Based on this policy doctrine, the Court of Appeal held that there is no basis on which the defendant could reasonably have come to the conclusion that it was not in the best interest of Item to know of his breach of duty and Mr. Fassihi could not fulfil his duty of loyalty except by informing Item about RAMS, and his plan to acquire the Isograph contract for himself.

In relation to the apportionment issue, the court observed that, if section 2 of the 1870 Act applies, Mr. Fassihi is free to claim that part of his June salary (1 to 26 June) as his employment contract contained no provision which expressly excluded the operation of the 1870 Act. Furthermore, the Court distinguishes this case from the case of Boston Deep Sea Fishing And Ice Company v. Ansell, by observing that in the Boston case there was no attempt to rely on the 1870 Act and therefore it is not an authority as to the effect of the 1870 Act. To conclude, L.J. Arden allowed the appeal and held that none of the authorities cited, detracts from the interpretation to sections 2 and 3 of the 1870 Act and based on that interpretation Mr. Fassihi can make a time-apportioned claim for his salary for the period 1 to 26 June.

What can be made out of this judgement?

The fiduciary duty of loyalty has been a source of debate among academics. It is argued by some that the requirement of loyalty is subjective as it requires fiduciaries to exercise their judgement in a manner, which they subjectively believe to be in the best interests of the beneficiary, while others have argued that the duty of loyalty is best understood as the summation of the various doctrines that are applied peculiarly to fiduciaries, rather than as a legal duty that is directly enforceable on its own right.

In the case of Item Software Ltd where full disclosure was seen as an extension of the fiduciary duty of loyalty; the Delaware court, in the case of Malone v. Brincat, where it was established that absolute honesty was required from the fiduciaries; the Canadian Court, which adopted the English approach and the Scottish Court, where the question of full disclosure being a part of the fiduciary duty of loyalty was left open.

The Australian Courts seem to be an outlier as they have rejected this proposition. They view the fundamental duty of loyalty as proscriptive by nature and this stance does not easily accommodate a duty of full disclosure as a primary fiduciary obligation. According to the Australian Courts, the fiduciary obligation of loyalty is exhausted by the proscriptive ‘no conflict’ and ‘no profit’ rules. In contrast to the Australian Courts, academics and legal scholars have observed the importance of this extension of the fiduciary duty of loyalty.

For example: Licht argues that the common law regime of fiduciary loyalty implements a dual-pronged approach that ensures certain outcomes. The first prong i.e. the prohibition of any pursuit of self-interest aims to counteract self-interestedness and the second prong, which requires full disclosure by the fiduciary aims to combat information asymmetries.

Academics like Lee have claimed that there is a directional element in fiduciary obligations that includes a duty to act solely for the benefit of the principal. This directional element was explained in Item Software, when the court described the director’s duty to act in the company’s best interests. Furthermore, Lee explains that this duty consists of a duty to act in the sole interests of the company as the fiduciary obligations are not result-oriented and do not specify a particular standard to be attained by the fiduciary. She further argues that this positive, directional element of fiduciary obligation was seen in the case of Regal (Hastings) Ltd v Gulliver, where the House of Lords found the directors liable to account to the company for their profits due to the fact that the directors has made use of those fiduciary positions to make those profits.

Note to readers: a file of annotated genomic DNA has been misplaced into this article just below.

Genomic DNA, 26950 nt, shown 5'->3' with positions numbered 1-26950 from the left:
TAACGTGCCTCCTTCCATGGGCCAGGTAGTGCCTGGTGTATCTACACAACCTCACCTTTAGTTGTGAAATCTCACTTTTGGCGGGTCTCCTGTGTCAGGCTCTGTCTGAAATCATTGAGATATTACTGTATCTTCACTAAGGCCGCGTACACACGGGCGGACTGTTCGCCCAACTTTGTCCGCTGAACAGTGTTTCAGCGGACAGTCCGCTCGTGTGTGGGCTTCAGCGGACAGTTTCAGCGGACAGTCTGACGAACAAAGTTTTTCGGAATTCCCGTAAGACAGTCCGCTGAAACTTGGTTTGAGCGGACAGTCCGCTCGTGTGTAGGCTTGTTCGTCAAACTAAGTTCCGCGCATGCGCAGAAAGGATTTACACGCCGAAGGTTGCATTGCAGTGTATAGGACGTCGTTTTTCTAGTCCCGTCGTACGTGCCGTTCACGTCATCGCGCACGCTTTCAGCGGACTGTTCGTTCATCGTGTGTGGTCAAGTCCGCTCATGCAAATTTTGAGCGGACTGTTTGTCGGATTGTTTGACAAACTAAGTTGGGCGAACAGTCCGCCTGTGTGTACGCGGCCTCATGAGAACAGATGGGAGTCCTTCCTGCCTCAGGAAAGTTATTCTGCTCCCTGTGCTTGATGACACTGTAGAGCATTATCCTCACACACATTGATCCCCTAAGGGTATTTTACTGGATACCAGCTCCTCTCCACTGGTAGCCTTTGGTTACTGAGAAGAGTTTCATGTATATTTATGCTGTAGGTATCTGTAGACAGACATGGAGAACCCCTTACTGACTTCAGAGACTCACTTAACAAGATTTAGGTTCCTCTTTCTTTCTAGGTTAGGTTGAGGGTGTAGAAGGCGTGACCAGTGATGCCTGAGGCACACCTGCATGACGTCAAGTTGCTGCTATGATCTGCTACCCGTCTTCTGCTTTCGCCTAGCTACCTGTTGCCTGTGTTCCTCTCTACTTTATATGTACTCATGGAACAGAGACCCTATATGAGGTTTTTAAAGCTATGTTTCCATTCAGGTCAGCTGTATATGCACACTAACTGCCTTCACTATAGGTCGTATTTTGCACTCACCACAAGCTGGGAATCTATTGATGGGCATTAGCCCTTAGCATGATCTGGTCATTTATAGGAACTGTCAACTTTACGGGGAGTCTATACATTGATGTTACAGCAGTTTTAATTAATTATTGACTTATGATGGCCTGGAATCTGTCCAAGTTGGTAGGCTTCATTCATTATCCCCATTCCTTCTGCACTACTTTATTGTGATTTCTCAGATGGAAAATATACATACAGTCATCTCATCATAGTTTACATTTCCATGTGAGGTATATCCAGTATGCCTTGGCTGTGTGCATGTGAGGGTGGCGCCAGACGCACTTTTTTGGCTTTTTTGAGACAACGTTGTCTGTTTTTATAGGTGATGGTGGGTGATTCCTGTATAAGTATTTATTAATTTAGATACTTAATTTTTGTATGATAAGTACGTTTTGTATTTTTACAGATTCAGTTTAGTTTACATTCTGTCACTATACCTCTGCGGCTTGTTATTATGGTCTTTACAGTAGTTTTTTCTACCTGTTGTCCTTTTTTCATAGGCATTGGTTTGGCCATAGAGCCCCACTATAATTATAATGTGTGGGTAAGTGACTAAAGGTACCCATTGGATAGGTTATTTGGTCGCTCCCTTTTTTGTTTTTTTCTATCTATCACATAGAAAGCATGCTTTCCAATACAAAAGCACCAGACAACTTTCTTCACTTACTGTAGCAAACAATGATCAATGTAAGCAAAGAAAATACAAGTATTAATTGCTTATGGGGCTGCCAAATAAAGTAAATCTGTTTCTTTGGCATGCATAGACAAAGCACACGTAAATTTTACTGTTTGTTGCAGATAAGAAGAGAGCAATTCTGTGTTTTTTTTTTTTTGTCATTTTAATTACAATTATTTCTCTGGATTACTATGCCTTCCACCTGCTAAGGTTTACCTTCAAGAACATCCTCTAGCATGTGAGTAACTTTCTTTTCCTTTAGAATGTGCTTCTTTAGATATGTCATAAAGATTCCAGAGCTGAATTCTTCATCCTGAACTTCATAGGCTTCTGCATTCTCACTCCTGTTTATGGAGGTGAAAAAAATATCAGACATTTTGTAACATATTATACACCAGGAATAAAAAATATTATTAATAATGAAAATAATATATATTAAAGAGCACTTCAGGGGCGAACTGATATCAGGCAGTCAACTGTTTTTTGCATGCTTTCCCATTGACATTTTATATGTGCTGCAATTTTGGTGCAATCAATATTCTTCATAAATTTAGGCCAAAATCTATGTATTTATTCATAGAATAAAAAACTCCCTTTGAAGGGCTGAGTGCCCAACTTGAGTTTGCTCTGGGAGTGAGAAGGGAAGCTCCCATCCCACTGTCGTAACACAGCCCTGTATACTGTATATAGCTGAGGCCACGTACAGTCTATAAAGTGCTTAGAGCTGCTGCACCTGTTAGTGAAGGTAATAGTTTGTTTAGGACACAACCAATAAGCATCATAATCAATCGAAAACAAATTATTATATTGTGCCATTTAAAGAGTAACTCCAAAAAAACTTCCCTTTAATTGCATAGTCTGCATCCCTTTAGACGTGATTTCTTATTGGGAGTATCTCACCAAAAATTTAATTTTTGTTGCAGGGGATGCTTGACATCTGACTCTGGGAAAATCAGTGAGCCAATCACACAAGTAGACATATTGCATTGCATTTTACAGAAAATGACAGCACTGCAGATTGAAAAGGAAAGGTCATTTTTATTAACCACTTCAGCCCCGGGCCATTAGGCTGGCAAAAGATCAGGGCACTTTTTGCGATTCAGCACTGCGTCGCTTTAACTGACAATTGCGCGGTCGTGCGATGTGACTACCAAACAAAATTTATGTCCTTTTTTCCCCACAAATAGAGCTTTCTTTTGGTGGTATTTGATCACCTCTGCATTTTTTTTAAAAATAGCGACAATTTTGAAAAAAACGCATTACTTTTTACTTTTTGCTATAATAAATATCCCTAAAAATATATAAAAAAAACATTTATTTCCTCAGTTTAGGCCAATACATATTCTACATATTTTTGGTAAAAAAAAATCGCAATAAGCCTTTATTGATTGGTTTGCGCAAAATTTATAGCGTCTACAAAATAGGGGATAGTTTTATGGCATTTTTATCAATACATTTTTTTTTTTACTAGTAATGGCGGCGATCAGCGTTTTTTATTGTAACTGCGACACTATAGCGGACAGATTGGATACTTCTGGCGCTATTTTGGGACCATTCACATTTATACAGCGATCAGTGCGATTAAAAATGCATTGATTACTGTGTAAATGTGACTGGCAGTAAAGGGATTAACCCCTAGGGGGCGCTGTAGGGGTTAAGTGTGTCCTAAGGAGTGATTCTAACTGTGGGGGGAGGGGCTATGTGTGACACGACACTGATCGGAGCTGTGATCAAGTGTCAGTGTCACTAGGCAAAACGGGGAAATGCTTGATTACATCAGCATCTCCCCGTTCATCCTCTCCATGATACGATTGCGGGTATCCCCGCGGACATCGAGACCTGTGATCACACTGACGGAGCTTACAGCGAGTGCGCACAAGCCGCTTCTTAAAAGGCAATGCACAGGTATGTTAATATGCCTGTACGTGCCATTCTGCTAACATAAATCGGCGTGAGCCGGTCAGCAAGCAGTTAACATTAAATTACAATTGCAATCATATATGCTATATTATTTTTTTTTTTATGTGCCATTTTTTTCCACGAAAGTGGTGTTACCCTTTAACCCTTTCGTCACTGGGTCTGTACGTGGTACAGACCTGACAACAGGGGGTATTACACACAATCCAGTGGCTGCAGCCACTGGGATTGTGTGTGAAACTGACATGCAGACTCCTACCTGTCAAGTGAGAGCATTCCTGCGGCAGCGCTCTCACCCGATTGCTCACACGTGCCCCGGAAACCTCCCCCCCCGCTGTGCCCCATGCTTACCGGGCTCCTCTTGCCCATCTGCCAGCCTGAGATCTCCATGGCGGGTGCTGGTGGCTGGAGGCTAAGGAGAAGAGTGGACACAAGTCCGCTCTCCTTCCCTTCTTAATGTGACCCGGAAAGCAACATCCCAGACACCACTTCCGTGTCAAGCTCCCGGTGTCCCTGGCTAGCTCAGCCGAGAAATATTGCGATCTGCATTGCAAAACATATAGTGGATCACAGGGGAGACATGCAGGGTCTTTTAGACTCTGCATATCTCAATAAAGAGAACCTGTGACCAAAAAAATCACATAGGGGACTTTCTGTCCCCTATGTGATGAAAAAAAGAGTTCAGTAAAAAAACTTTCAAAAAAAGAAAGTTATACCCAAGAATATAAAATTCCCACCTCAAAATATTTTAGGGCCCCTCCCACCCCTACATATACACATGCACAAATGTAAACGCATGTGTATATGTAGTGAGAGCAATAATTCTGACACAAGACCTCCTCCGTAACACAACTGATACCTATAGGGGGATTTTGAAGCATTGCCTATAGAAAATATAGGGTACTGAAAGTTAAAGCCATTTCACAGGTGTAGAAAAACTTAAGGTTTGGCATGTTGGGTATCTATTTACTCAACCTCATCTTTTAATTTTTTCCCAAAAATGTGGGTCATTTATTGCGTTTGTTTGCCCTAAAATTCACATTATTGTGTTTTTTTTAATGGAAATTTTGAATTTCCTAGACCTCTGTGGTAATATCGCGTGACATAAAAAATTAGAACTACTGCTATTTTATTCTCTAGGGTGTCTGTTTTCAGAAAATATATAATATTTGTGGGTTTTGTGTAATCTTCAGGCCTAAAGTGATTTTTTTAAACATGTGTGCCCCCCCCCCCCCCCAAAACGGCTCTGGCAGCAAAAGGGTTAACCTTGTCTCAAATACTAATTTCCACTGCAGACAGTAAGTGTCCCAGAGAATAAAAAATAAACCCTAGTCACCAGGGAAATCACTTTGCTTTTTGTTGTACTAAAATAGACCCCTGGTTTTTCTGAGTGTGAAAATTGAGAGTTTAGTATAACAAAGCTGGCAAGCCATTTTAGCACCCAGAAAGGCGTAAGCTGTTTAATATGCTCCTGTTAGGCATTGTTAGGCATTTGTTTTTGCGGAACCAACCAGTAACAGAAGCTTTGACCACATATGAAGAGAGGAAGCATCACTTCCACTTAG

It is argued that it was enough that the fiduciary used its fiduciary position to make a profit for itself and it did not matter that it had not been shown that the interests of the principal had been adversely affected. However, some academics are not convinced by the best interests duty applied in Item Software. Edelman argues that the difficulty with the duty to act in the best interests is that the duty is extremely vague. Furthermore, it is observed that the extreme vagueness has generated much academic criticism such as  being unhistorical, simplistic, true in part only and misleading.

In conclusion…

The approach taken by L.J. Arden in the caseof Item Software started a chain reaction and various jurisdictions around the world adopted this approach. It is crucial to note that even though the court stated that the duty of disclosure was not an independent duty, it functioned in the exact way as it operated as a separate and additional source of liability. Furthermore, I believe that Mr. Fassihi was in clear breach of his fiduciary duty primarily due to the conflict of interest and his duty to not make (potential) secret profits. The court arguably erred by placing too much emphasis on the full disclosure aspect of the fiduciary duty of loyalty and should have adopted the Australian courts’ approach instead.

-This article is brought to you in collaboration with Priyam Raj Kumar from University of Edinburgh, Scotland.

Analysis: One nation, one language?

Reading time: 4-5 minutes.

The Home Minister of India, Amit Shah, had recently invited trouble in an attempt to make Hindi as the national language of the country. He, on 14 September 2019 (also celebrated as Hindi Diwas), had tweeted (as translated to English), “India is a country of different languages and every language has its own significance, but it is very important to have one language that should become the identity of India in the world.